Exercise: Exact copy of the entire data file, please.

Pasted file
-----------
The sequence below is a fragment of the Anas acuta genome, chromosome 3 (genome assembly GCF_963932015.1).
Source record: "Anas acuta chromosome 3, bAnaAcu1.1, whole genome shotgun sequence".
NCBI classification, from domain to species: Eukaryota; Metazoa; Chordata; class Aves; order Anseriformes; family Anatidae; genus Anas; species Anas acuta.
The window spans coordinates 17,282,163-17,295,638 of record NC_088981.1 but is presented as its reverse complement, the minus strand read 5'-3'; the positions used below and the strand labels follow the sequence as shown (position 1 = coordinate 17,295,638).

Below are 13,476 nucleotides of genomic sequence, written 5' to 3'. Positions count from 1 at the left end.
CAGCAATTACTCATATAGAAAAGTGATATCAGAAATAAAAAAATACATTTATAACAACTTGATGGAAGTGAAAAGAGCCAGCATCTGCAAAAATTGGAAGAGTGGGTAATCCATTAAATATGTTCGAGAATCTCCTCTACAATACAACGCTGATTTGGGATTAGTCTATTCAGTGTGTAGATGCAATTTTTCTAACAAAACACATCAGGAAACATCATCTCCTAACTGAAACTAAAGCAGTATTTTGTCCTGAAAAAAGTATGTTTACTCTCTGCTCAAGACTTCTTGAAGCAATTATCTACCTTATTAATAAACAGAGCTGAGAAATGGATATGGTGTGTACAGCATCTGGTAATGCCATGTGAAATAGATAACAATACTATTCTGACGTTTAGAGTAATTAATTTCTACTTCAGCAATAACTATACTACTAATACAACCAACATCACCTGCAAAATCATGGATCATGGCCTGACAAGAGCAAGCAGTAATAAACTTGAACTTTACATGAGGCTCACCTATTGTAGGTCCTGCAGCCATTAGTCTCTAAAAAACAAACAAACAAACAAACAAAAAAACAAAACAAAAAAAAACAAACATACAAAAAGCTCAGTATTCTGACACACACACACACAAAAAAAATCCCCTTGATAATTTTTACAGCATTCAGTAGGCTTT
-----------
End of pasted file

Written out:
The sequence below is a fragment of the Anas acuta genome, chromosome 3 (genome assembly GCF_963932015.1).
Source record: "Anas acuta chromosome 3, bAnaAcu1.1, whole genome shotgun sequence".
NCBI classification, from domain to species: Eukaryota; Metazoa; Chordata; class Aves; order Anseriformes; family Anatidae; genus Anas; species Anas acuta.
The window spans coordinates 17,282,163-17,295,638 of record NC_088981.1 but is presented as its reverse complement, the minus strand read 5'-3'; the positions used below and the strand labels follow the sequence as shown (position 1 = coordinate 17,295,638).

Below are 13,476 nucleotides of genomic sequence, written 5' to 3'. Positions count from 1 at the left end.
CAGCAATTACTCATATAGAAAAGTGATATCAGAAATAAAAAAATACATTTATAACAACTTGATGGAAGTGAAAAGAGCCAGCATCTGCAAAAATTGGAAGAGTGGGTAATCCATTAAATATGTTCGAGAATCTCCTCTACAATACAACGCTGATTTGGGATTAGTCTATTCAGTGTGTAGATGCAATTTTTCTAACAAAACACATCAGGAAACATCATCTCCTAACTGAAACTAAAGCAGTATTTTGTCCTGAAAAAAGTATGTTTACTCTCTGCTCAAGACTTCTTGAAGCAATTATCTACCTTATTAATAAACAGAGCTGAGAAATGGATATGGTGTGTACAGCATCTGGTAATGCCATGTGAAATAGATAACAATACTATTCTGACGTTTAGAGTAATTAATTTCTACTTCAGCAATAACTATACTACTAATACAACCAACATCACCTGCAAAATCATGGATCATGGCCTGACAAGAGCAAGCAGTAATAAACTTGAACTTTACATGAGGCTCACCTATTGTAGGTCCTGCAGCCATTAGTCTCTAAAAAACAAACAAACAAACAAACAAAAAAACAAAACAAAAAAAAACAAACATACAAAAAGCTCAGTATTCTGACACACACACACACAAAAAAAATCCCCTTGATAATTTTTACAGCATTCAGTAGGCTTT